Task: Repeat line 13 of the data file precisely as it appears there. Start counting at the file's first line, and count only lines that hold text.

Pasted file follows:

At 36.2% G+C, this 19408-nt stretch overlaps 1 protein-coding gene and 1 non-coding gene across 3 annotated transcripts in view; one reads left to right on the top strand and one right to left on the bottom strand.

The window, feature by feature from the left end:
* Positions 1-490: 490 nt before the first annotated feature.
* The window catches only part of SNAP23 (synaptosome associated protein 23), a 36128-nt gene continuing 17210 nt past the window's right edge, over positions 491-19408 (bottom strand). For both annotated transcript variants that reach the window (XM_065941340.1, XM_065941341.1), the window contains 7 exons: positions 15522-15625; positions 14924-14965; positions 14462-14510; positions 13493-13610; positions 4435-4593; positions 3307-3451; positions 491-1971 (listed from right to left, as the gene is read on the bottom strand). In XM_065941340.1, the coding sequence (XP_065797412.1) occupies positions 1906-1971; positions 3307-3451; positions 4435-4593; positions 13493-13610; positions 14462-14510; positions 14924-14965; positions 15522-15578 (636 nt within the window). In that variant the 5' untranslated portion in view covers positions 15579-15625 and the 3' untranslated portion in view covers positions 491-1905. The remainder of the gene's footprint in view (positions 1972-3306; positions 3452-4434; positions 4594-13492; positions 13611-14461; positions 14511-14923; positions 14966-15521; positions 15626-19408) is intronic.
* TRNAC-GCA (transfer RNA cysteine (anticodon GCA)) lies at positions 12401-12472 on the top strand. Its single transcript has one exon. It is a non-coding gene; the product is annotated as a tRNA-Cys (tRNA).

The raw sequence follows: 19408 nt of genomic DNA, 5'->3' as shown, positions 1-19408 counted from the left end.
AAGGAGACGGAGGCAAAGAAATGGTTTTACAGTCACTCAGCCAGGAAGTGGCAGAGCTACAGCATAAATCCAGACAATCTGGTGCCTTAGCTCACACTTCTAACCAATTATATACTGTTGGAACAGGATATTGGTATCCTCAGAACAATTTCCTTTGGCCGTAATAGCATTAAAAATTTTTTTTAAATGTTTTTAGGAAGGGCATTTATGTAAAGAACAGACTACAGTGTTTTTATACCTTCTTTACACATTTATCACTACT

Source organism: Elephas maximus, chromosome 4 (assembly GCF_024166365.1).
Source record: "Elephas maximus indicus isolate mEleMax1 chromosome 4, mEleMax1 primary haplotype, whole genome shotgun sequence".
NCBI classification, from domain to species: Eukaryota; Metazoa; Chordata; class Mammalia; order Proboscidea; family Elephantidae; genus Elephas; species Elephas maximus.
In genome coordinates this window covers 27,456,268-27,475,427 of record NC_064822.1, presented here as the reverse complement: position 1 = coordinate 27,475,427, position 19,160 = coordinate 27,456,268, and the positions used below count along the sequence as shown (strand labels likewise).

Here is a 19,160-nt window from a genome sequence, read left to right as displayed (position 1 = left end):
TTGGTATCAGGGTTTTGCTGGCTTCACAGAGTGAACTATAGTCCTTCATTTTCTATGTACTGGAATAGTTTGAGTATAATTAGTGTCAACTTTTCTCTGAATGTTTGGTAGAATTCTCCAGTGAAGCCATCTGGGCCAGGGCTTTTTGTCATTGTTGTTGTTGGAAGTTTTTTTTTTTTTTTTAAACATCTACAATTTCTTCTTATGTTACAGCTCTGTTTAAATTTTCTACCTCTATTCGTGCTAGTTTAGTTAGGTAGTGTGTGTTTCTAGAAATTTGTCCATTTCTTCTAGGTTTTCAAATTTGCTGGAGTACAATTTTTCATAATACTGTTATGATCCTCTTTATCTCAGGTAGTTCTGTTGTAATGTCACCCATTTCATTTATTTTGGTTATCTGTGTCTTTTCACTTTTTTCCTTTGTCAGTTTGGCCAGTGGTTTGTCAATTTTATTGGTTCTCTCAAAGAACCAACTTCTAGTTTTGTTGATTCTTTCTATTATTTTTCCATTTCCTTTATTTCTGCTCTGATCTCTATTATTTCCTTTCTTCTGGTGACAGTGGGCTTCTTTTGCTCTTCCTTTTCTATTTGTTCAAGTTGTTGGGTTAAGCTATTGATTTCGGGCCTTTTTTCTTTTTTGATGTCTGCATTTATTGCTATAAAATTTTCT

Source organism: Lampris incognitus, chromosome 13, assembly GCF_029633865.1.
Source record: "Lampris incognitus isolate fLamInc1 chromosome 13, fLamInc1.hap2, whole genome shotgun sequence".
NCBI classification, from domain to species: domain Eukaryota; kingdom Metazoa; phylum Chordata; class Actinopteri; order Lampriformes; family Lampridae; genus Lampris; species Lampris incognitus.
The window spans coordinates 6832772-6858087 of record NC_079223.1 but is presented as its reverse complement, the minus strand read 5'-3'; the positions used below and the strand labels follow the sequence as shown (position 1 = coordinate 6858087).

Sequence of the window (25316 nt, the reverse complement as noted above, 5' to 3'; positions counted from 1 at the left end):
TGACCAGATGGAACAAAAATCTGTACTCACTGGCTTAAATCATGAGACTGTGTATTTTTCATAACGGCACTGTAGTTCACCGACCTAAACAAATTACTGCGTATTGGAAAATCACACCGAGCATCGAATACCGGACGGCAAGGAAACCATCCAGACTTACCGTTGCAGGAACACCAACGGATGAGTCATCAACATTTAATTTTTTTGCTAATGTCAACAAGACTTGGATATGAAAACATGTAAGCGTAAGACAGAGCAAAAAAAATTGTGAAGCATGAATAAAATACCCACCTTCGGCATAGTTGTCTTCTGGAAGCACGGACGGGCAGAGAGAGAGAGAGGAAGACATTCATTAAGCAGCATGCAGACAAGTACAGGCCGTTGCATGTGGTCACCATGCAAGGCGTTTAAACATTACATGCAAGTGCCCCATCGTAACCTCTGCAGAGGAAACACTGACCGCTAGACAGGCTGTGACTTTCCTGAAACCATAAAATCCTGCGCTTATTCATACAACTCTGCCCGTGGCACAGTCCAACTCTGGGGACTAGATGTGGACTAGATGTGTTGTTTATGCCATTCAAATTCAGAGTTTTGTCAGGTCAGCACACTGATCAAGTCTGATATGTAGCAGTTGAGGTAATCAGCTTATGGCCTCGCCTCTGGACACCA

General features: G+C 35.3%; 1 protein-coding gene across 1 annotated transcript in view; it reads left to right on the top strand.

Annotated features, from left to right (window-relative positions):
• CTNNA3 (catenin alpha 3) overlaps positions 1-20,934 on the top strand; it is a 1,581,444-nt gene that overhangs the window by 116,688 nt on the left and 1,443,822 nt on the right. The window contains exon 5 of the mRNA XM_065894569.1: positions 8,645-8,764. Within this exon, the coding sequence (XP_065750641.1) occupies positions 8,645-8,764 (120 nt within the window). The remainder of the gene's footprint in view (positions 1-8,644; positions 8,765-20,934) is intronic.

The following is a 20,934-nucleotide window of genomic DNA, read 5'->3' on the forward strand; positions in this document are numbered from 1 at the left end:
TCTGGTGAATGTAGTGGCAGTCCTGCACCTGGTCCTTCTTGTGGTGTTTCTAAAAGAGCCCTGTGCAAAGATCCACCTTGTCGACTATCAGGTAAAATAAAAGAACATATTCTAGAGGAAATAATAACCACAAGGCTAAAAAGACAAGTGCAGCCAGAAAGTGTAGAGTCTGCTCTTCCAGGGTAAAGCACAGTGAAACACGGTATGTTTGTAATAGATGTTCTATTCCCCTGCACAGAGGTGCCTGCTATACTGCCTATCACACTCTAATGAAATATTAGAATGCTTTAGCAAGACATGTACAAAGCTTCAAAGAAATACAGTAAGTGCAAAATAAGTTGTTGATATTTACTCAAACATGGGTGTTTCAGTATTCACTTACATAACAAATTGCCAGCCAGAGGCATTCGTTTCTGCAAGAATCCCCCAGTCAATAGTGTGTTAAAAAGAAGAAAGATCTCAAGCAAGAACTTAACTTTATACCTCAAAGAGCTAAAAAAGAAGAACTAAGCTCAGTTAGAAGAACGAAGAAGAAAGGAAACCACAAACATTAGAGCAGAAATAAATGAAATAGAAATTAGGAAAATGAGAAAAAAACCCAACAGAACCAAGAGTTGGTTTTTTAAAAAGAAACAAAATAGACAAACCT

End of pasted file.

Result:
TTGGTATCAGGGTTTTGCTGGCTTCACAGAGTGAACTATAGTCCTTCATTTTCTATGTACTGGAATAGTTTGAGTATAATTAGTGTCAACTTTTCTCTGAATGTTTGGTAGAATTCTCCAGTGAAGCCATCTGGGCCAGGGCTTTTTGTCATTGTTGTTGTTGGAAGTTTTTTTTTTTTTTTTAAACATCTACAATTTCTTCTTATGTTACAGCTCTGTTTAAATTTTCTACCTCTATTCGTGCTAGTTTAGTTAGGTAGTGTGTGTTTCTAGAAATTTGTCCATTTCTTCTAGGTTTTCAAATTTGCTGGAGTACAATTTTTCATAATACTGTTATGATCCTCTTTATCTCAGGTAGTTCTGTTGTAATGTCACCCATTTCATTTATTTTGGTTATCTGTGTCTTTTCACTTTTTTCCTTTGTCAGTTTGGCCAGTGGTTTGTCAATTTTATTGGTTCTCTCAAAGAACCAACTTCTAGTTTTGTTGATTCTTTCTATTATTTTTCCATTTCCTTTATTTCTGCTCTGATCTCTATTATTTCCTTTCTTCTGGTGACAGTGGGCTTCTTTTGCTCTTCCTTTTCTATTTGTTCAAGTTGTTGGGTTAAGCTATTGATTTCGGGCCTTTTTTCTTTTTTGATGTCTGCATTTATTGCTATAAAATTTTCT